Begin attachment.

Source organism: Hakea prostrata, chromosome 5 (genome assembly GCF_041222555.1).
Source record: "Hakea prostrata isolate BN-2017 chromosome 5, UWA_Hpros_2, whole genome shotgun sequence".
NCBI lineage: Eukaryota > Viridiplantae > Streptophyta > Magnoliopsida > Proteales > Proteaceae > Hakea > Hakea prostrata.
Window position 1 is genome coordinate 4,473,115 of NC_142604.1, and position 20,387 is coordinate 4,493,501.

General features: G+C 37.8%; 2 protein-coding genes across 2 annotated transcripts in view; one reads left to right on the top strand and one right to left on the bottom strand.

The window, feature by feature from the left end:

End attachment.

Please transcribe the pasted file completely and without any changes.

Source organism: Hakea prostrata, chromosome 5 (genome assembly GCF_041222555.1).
Source record: "Hakea prostrata isolate BN-2017 chromosome 5, UWA_Hpros_2, whole genome shotgun sequence".
NCBI lineage: Eukaryota > Viridiplantae > Streptophyta > Magnoliopsida > Proteales > Proteaceae > Hakea > Hakea prostrata.
Window position 1 is genome coordinate 4,473,115 of NC_142604.1, and position 20,387 is coordinate 4,493,501.

General features: G+C 37.8%; 2 protein-coding genes across 2 annotated transcripts in view; one reads left to right on the top strand and one right to left on the bottom strand.

The window, feature by feature from the left end: